Today's Reading

Standing in the access corridor I settled my drones, tasking four to stay with me and sending the others to take up various positions around the facility and go dormant. Then I checked the feed for alerts. The team members who weren't busy piloting the facility up through the atmosphere were yelling at each other on the comm. Arada came down the corridor. She didn't have her weapon anymore and my safety protocol check showed she'd unloaded and secured it back in the locker. "SecUnit, you need to get to Medical!"

I checked the feed again; still no alerts. "What happened in Medical?"

"You happened, you got shot."

Oh, right, that. Arada was gesturing at me so I followed her down the corridor to the main ramp. I poked through the hole in my jacket and shirt and upped my pain sensors a little. The projectiles were still in there. (Sometimes they pop out on their own.)

Medical was at the top of the ramp, a small compartment on the same level as the crew lounge area and galley. The quarters, labs, and storage were on the two levels below and the control deck was above. Ratthi was there waiting for us, standing beside the MedSystem. "Are you all right?" he demanded. "You better lie down!"

I didn't want to bother with it. "No, I'm fine. Just give me the extractor."

"No, no, you were in the water, you need decontam and an antibiotic screen. When the system is prepped, you lie down." He pointed emphatically at the narrow platform and pulled one of the emergency kits down from the rack. "Thiago has some scrapes on his neck," he told us, "but otherwise he's fine."

Ratthi went out with the kit. The yelling on the comm had calmed down but I could hear tense voices from the rec room. Preservation-controlled facilities like this don't have SecSystems recording everything and cameras everywhere because privacy blah blah blah but I could eavesdrop through the comm and my drones. If I wanted to, which I didn't, not right now.

Arada said, "Ratthi's right, SecUnit, you should let the system make sure the wounds aren't contaminated." She hesitated. "Did I..." She took a sharp breath. I just stood there because I didn't understand the question yet. She added, "Was there any other way..."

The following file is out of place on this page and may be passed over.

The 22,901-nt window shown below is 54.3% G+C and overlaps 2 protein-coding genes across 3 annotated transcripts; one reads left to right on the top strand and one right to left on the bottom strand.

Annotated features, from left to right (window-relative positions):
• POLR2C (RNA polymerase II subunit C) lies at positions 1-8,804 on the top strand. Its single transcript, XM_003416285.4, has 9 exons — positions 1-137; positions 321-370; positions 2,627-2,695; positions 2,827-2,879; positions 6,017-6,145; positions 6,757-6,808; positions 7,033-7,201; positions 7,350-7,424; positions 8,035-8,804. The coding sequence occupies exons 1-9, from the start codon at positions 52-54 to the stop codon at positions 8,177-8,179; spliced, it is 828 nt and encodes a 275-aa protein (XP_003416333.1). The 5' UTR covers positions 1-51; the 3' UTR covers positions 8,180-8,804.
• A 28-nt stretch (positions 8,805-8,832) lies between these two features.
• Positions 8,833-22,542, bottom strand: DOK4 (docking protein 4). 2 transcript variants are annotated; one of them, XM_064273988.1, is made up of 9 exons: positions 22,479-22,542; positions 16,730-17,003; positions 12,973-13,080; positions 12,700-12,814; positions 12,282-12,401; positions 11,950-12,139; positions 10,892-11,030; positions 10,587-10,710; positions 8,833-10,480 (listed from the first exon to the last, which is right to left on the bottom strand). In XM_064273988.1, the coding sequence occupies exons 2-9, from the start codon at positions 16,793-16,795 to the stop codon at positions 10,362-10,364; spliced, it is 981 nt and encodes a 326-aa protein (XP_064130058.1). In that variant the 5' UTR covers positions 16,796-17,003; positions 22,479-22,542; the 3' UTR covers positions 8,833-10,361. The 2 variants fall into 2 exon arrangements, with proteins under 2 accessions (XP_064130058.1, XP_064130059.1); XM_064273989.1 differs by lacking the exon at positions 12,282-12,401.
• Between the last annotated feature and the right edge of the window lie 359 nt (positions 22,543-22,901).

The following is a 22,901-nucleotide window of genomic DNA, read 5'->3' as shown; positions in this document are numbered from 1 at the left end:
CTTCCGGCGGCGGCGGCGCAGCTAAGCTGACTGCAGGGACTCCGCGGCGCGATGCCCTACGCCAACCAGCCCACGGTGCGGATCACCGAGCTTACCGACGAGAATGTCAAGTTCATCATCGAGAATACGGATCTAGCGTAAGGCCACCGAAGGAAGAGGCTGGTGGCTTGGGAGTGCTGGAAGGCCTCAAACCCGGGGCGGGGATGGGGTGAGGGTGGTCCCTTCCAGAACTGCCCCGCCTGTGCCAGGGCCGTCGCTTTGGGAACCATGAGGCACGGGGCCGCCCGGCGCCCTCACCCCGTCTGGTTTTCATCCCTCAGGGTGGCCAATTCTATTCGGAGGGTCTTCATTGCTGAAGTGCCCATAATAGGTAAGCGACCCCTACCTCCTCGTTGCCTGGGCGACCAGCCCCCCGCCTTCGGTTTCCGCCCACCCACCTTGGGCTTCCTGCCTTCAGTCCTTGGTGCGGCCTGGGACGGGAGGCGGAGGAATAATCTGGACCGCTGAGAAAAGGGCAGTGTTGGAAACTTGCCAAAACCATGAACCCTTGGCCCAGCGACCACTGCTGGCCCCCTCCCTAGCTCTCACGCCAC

She didn't finish again but this time I knew what she was asking. "No. If you'd waited any longer, I would have had to try to use a drone. He'll probably survive, if the others give him medical attention."

She really hadn't wanted to shoot anybody, and had told me she had to force herself to learn how to use the weapon. I hadn't particularly wanted her to learn, either. (Humans have a bad tendency to use weapons unnecessarily and indiscriminately. Of the many times I had been shot, a depressingly large percentage of hits had come from clients who were trying to "help" me.) (Another significant percentage came from clients who had just wanted to shoot something when I happened to be standing there.)

Arada rubbed her eyes and her mouth pulled in at one side. "Are you trying to make me feel better?"

"No." I actually wasn't. I lie to humans a lot, but not to Arada, not about this. "I wouldn't try to make you feel better. You know what I'm like."

She made a snorting noise, an involuntary expression of amusement. "I do know what you're like."

Her expression had turned all melty and sentimental. "No hugging," I warned her. It was in our contract. "Do you need emotional support? Do you want me to call someone?"

"I'm fine." She smiled. On the feed, the MedSystem signaled it was ready. "Now you make sure you're fine, too."

She stepped out of the compartment and set the privacy filter on the doorway. I stripped off my clothes and dropped them in the decontam bin and got onto the platform. It would run a check for contaminants and pop the projectiles out of my shoulder and chest.

The process only took three minutes, just long enough to finish the scene of Lineages of the Sun I'd had to pause when Thiago had decided to get me shot. The MedSystem tried to cycle into the therapy and post-treatment options and I stopped it and climbed off the platform. The feed told me we had made orbit and were in the process of rendezvous with our baseship.

My clothes now smelled like decontam fluid but they were dry and clean. I got dressed and opened the privacy shield.

Thiago stood in the corridor. Oh, joy.

He looked angry and upset, which I could tell, even though I was looking just to the right of his head. He said, "Did you kill those people?"

I'd been angry enough to tear them all into tiny little pieces. The company who had owned me had protocols for these situations that would have required kill-shots, at least for the armed hostiles out on the deck. Plus I'd already been shot once, and the hostiles had been clear about their intent to kill and/or abduct my clients. But the company didn't own me anymore and the only human here I was answerable to was Arada, and only in limited ways determined by a contract that Pin-Lee had negotiated for me.

But the whole point of hacking my governor module was that no one got to tell me to kill a bunch of humans if I didn't feel like it. (Or even if I did feel like it.)

I said, "I've reported to my contracted supervisor."

(I know, I know, I could have said no, I didn't kill anybody. I could have said that even SecUnits under company protocol use minimum force necessary because the company hates paying survivor damage bonds, and also because SecUnits are not rabid murderers unless humans specifically order them to be. I could have said that I had risked his life not using kill-shots on the armed targets because I knew Arada didn't want me to.)

He pressed his lips together. "I could ask her." I said,

"You should definitely do that."


This excerpt ends on page 14 of the hardcover edition.

Monday we begin the book Starborn and Godsons by Larry Niven, Jerry Pournelle, Steven Barnes.
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